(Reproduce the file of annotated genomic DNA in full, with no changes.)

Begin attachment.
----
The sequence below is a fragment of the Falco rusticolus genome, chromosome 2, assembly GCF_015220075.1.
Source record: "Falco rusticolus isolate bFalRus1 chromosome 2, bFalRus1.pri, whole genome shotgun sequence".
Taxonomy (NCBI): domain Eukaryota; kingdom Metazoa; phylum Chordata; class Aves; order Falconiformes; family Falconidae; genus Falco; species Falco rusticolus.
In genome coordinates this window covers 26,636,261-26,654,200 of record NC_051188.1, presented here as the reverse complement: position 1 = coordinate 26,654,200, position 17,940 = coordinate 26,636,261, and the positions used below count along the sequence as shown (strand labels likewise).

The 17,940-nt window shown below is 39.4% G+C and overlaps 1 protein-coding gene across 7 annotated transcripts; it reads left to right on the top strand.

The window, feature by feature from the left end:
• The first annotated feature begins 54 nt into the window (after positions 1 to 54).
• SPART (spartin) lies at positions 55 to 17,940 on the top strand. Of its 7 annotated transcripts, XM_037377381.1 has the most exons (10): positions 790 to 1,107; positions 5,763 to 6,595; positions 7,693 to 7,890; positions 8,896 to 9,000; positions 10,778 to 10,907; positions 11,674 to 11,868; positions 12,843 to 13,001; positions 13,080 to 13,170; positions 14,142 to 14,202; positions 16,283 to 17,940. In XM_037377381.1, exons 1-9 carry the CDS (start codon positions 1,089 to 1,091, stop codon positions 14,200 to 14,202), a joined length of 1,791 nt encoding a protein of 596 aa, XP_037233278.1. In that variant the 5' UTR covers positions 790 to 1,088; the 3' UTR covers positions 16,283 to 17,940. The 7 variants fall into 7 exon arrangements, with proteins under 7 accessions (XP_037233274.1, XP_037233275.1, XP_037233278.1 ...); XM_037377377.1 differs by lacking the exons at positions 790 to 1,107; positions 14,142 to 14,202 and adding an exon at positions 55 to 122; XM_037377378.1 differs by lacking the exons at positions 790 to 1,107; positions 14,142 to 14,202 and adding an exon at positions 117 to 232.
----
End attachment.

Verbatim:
The sequence below is a fragment of the Falco rusticolus genome, chromosome 2, assembly GCF_015220075.1.
Source record: "Falco rusticolus isolate bFalRus1 chromosome 2, bFalRus1.pri, whole genome shotgun sequence".
Taxonomy (NCBI): domain Eukaryota; kingdom Metazoa; phylum Chordata; class Aves; order Falconiformes; family Falconidae; genus Falco; species Falco rusticolus.
In genome coordinates this window covers 26,636,261-26,654,200 of record NC_051188.1, presented here as the reverse complement: position 1 = coordinate 26,654,200, position 17,940 = coordinate 26,636,261, and the positions used below count along the sequence as shown (strand labels likewise).

The 17,940-nt window shown below is 39.4% G+C and overlaps 1 protein-coding gene across 7 annotated transcripts; it reads left to right on the top strand.

The window, feature by feature from the left end:
• The first annotated feature begins 54 nt into the window (after positions 1 to 54).
• SPART (spartin) lies at positions 55 to 17,940 on the top strand. Of its 7 annotated transcripts, XM_037377381.1 has the most exons (10): positions 790 to 1,107; positions 5,763 to 6,595; positions 7,693 to 7,890; positions 8,896 to 9,000; positions 10,778 to 10,907; positions 11,674 to 11,868; positions 12,843 to 13,001; positions 13,080 to 13,170; positions 14,142 to 14,202; positions 16,283 to 17,940. In XM_037377381.1, exons 1-9 carry the CDS (start codon positions 1,089 to 1,091, stop codon positions 14,200 to 14,202), a joined length of 1,791 nt encoding a protein of 596 aa, XP_037233278.1. In that variant the 5' UTR covers positions 790 to 1,088; the 3' UTR covers positions 16,283 to 17,940. The 7 variants fall into 7 exon arrangements, with proteins under 7 accessions (XP_037233274.1, XP_037233275.1, XP_037233278.1 ...); XM_037377377.1 differs by lacking the exons at positions 790 to 1,107; positions 14,142 to 14,202 and adding an exon at positions 55 to 122; XM_037377378.1 differs by lacking the exons at positions 790 to 1,107; positions 14,142 to 14,202 and adding an exon at positions 117 to 232.